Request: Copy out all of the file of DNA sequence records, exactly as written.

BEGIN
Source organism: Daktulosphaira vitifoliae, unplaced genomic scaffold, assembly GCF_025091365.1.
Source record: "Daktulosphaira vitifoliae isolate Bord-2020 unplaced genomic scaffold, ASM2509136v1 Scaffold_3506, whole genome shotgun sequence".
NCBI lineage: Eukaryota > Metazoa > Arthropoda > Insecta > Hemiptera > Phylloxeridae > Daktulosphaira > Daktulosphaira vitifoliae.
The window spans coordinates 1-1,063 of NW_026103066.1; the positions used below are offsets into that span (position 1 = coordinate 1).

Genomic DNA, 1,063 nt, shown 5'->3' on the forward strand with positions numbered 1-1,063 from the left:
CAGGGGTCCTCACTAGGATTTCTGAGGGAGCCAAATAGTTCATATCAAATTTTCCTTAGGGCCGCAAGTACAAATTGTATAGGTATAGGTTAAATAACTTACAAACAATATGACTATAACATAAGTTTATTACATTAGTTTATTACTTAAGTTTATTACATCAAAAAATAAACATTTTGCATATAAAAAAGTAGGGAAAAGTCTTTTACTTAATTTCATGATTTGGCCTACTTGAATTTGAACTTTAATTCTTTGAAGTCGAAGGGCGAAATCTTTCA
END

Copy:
Source organism: Daktulosphaira vitifoliae, unplaced genomic scaffold, assembly GCF_025091365.1.
Source record: "Daktulosphaira vitifoliae isolate Bord-2020 unplaced genomic scaffold, ASM2509136v1 Scaffold_3506, whole genome shotgun sequence".
NCBI lineage: Eukaryota > Metazoa > Arthropoda > Insecta > Hemiptera > Phylloxeridae > Daktulosphaira > Daktulosphaira vitifoliae.
The window spans coordinates 1-1,063 of NW_026103066.1; the positions used below are offsets into that span (position 1 = coordinate 1).

Genomic DNA, 1,063 nt, shown 5'->3' on the forward strand with positions numbered 1-1,063 from the left:
CAGGGGTCCTCACTAGGATTTCTGAGGGAGCCAAATAGTTCATATCAAATTTTCCTTAGGGCCGCAAGTACAAATTGTATAGGTATAGGTTAAATAACTTACAAACAATATGACTATAACATAAGTTTATTACATTAGTTTATTACTTAAGTTTATTACATCAAAAAATAAACATTTTGCATATAAAAAAGTAGGGAAAAGTCTTTTACTTAATTTCATGATTTGGCCTACTTGAATTTGAACTTTAATTCTTTGAAGTCGAAGGGCGAAATCTTTCA